Help the Student Conservation Association create buzz for pollinator habitats with this fun activity! Check out the video module below (originally created to celebrate Earth Day) to learn how to make a seed ball.
Wildflower seed balls are great for a family friendly, at-home activity, or a competitive team-builder. Seed balls are a cluster of seeds wrapped in a ball of soil and clay that you can throw in areas where traditional planting is difficult. You can toss them right in your own backyard or “plant” in a pot on your windowsill.
What’s a pollinator habitat?
Pollinator habitats are home to wildflowers, companion plants, and a dynamic system of bees, butterflies, and other pollinators. These habitats can be found in all different shapes and sizes from the California coast to the Appalachian Mountains and beyond. They provide food and shelter for their fellow pollinator residents.
Who are pollinator residents?
Pollinators are animals that transfer pollen from one flower to another allowing the plant to be fertilized and create seeds to reproduce. Pollinators can be insects such as bees or butterflies, as well as birds, bats, and more.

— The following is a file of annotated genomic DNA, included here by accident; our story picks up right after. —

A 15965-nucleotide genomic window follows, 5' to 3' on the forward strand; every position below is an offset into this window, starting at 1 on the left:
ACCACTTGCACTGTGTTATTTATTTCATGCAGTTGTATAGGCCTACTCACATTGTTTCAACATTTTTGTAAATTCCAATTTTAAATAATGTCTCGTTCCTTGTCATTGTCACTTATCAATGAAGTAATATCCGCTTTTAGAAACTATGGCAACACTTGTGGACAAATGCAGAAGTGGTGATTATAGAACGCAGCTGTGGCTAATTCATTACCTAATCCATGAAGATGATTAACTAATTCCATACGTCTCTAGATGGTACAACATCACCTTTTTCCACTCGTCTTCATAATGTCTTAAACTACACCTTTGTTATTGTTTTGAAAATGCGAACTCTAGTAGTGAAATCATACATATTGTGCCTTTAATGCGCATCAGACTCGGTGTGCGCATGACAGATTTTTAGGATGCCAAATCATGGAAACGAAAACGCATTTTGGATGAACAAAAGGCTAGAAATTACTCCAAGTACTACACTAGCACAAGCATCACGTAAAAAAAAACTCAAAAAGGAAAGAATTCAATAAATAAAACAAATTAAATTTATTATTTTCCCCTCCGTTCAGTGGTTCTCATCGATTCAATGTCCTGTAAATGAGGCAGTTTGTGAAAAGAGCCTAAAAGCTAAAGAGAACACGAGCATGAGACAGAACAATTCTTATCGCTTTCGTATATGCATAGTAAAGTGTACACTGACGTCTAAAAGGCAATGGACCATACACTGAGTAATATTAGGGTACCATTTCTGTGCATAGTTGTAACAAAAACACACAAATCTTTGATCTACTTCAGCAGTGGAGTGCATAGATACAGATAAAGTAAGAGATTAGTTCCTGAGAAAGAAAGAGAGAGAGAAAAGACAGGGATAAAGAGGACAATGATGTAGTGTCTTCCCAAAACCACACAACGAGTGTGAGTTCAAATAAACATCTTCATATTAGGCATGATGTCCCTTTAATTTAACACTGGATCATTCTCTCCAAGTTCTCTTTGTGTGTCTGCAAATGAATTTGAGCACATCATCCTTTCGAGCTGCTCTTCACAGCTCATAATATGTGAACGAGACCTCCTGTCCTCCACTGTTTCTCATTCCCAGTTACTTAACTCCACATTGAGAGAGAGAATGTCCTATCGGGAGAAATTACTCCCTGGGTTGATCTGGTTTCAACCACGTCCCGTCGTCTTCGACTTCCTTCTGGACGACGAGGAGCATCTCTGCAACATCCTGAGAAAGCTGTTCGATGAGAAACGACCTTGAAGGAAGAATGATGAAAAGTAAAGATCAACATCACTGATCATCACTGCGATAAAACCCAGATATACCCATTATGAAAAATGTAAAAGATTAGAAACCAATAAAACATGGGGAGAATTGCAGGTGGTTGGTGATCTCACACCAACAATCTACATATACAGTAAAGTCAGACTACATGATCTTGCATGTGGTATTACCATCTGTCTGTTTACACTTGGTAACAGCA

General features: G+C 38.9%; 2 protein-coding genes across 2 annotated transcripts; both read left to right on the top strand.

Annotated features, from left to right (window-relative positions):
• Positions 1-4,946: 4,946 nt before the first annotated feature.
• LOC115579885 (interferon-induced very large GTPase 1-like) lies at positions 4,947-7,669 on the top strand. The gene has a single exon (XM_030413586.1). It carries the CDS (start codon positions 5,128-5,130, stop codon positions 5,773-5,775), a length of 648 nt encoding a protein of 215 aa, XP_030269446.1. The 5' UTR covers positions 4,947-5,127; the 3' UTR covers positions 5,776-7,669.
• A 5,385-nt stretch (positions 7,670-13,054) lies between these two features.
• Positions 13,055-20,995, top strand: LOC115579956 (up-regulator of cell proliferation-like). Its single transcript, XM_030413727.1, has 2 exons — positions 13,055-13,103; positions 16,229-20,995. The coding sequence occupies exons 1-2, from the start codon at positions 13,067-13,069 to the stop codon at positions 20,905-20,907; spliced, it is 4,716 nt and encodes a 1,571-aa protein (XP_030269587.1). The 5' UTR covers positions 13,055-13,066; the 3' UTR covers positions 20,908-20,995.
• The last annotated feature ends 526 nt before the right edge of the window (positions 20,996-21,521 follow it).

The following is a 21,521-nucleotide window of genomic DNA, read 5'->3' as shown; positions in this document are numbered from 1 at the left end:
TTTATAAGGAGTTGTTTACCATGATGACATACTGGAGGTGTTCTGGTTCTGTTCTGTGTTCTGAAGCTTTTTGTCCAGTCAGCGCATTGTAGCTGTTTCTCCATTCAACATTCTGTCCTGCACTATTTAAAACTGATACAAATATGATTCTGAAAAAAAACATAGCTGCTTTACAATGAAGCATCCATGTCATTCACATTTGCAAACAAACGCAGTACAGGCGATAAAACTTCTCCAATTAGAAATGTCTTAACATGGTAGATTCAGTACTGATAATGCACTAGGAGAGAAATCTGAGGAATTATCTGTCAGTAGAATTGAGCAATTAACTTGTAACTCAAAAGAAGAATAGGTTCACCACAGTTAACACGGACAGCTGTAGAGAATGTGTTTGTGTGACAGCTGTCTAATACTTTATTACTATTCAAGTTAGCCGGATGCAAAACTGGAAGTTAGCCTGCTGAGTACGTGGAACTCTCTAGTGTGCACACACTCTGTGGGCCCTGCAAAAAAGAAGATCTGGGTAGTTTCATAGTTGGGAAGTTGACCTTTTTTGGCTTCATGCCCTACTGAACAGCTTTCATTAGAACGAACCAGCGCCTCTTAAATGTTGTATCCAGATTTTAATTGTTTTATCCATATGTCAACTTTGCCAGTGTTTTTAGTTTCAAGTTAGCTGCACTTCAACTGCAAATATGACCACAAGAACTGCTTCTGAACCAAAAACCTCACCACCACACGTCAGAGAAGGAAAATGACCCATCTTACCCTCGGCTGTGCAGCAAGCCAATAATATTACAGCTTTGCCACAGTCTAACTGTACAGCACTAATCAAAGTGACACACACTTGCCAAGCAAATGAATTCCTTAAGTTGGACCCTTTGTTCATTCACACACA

Why do these habitats need help?
More than 75% of the Earth’s flowering plants depend on bees, butterflies, birds, bats, and other pollinators. These habitats are threatened by urban sprawl and excessive use of pesticides as well as a myriad of other environmental disruptions.
What can I do with my seed ball?
You can “plant” your seed ball by throwing it in a patch of soil. Try to pick a spot with lots of direct sunlight where your wildflowers won’t be crowded out by competing plants. You can water it, but it’s not necessary. Make sure to take the seed ball out of the burlap bag when you plant it–although the bag is biodegradable, it will take much longer to decompose than the seed ball. Germination times will vary depending on the plant species in your seed ball, but it will be worth the wait!
You can help restore pollinator habitats by distributing native seeds, creating seed balls, and more. Your efforts will help provide the birds and bees with the food and shelter they need to survive.